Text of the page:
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    The word “freedom” is being bantered about these days in different contexts. On the one hand, those opposed to mandatory vaccinations claim they have the freedom to be vaccinated or not. It’s their choice what to do with their bodies. The government cannot force them to be vaccinated; they are free to choose. On the other hand, many of the same people say that pregnant women cannot choose to have abortions after six weeks of pregnancy. Their argument is that women’s choices should be limited by the government. In this case, the government can intervene; the women are not free to choose what to do with their bodies in the interest of the unborn.

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  • September 11, 2001 and True Heroes

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    The following is a translation of a speech I gave in French on September 11, 2021, at the Musée Departmental des Sapeurs-Pompiers de l’Ain in Gex on the occasion of the Exposition “Les Pompiers de New-York et les attentats du 11 septembre, 2001," which runs from June 5 to October 30.

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  • Past comments after September 11, 2001: What have we learned?

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    The United States and indeed most of the world is going through a process of shock, mourning and anger in reacting to the horrific events in New York and Washington. The anger includes calls for retaliation, and the elimination of terrorists and the governments that support them.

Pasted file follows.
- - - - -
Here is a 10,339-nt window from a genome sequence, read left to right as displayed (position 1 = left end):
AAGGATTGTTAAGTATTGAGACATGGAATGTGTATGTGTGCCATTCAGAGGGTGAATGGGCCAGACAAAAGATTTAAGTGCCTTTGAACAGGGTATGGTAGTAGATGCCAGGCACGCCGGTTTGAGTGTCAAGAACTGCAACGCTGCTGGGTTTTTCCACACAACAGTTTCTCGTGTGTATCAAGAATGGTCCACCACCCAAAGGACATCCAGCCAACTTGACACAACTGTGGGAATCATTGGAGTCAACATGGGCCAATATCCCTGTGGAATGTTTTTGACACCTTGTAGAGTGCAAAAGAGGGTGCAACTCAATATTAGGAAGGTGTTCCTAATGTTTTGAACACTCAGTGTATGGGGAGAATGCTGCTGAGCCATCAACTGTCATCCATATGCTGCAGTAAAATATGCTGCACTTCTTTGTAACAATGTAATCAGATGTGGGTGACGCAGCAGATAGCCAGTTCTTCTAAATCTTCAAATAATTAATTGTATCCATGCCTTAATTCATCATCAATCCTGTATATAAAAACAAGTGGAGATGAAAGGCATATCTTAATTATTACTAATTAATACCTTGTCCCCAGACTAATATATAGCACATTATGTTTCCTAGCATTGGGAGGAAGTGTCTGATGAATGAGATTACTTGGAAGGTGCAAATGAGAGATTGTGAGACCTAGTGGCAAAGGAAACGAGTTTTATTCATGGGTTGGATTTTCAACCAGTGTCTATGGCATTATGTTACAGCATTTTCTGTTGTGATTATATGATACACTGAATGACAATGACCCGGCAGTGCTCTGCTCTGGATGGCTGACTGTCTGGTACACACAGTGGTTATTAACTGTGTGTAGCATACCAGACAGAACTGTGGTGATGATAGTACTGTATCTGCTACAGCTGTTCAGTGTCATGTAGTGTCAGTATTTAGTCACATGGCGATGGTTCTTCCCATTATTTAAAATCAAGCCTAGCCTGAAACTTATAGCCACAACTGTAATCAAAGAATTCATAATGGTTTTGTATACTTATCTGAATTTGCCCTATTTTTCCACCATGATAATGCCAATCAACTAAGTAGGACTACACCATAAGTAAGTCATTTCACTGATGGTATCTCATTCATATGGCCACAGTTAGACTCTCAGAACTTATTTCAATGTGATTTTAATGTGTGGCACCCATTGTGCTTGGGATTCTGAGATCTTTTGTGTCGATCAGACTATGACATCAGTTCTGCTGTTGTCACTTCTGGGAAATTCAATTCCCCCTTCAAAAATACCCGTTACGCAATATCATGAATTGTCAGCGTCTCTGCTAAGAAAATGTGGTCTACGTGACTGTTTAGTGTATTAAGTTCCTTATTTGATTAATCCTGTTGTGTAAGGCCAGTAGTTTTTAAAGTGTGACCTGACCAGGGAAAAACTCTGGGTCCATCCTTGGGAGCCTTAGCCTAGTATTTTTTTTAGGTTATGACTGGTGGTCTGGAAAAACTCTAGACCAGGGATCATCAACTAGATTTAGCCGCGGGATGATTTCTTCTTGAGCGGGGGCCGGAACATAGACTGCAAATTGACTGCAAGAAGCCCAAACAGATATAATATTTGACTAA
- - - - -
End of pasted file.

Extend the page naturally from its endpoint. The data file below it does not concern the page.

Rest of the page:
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  • Lessons from Afghanistan

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    Doesn’t everyone want to live in the United States? Don’t all tourists want to visit Disneyland? Don’t all students want to study at Harvard or Stanford? Don’t all actors want to star in Hollywood? Don’t all financiers want to work on Wall Street? Isn’t the American Dream universal? Well, maybe it’s not so in all of Afghanistan. 

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  • Taliban Vengeance and an Algerian Exception

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    Vengeance is in the air. The recent takeover of Afghanistan by the Taliban has caused fear and consternation among Afghans that the newly victorious fundamentalists will carry out reprisals against those who worked with the Americans and their western allies during the past 20 years. The Taliban are known for their intolerance of girls and women; they have also proven to be brutal towards their opposition and allied collaborators. The Kabul airport is a chaotic scene of those trying to flee. 

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  • The End of the Endless War

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    The hasty withdrawal of American troops and citizens from Afghanistan marks the end of the longest war in U.S. history. For 20 years, U.S. presidents, both Republican and Democrat, with the help of NATO and allies, have had a continued presence there. The mission evolved from reprisals and security to a form of undeclared nation building. Thousands of soldiers have been killed in the conflict, more than $83 billion dollars spent on material for the Afghan army and more than $1 trillion dollars wasted. (The Afghan army had over 300,000 soldiers outfitted and trained by the United States; the Taliban roughly 75,000 fighters).